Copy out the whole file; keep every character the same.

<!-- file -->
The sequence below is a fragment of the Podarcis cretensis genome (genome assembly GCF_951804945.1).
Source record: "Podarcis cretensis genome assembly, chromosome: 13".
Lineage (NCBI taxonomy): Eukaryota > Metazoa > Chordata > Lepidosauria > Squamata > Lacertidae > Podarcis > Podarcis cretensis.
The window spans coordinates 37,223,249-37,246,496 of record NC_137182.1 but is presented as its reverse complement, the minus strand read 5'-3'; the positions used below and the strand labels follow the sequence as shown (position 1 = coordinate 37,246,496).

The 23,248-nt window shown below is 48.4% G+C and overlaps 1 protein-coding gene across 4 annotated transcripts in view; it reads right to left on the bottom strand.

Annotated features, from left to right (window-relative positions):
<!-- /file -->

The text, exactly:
The sequence below is a fragment of the Podarcis cretensis genome (genome assembly GCF_951804945.1).
Source record: "Podarcis cretensis genome assembly, chromosome: 13".
Lineage (NCBI taxonomy): Eukaryota > Metazoa > Chordata > Lepidosauria > Squamata > Lacertidae > Podarcis > Podarcis cretensis.
The window spans coordinates 37,223,249-37,246,496 of record NC_137182.1 but is presented as its reverse complement, the minus strand read 5'-3'; the positions used below and the strand labels follow the sequence as shown (position 1 = coordinate 37,246,496).

The 23,248-nt window shown below is 48.4% G+C and overlaps 1 protein-coding gene across 4 annotated transcripts in view; it reads right to left on the bottom strand.

Annotated features, from left to right (window-relative positions):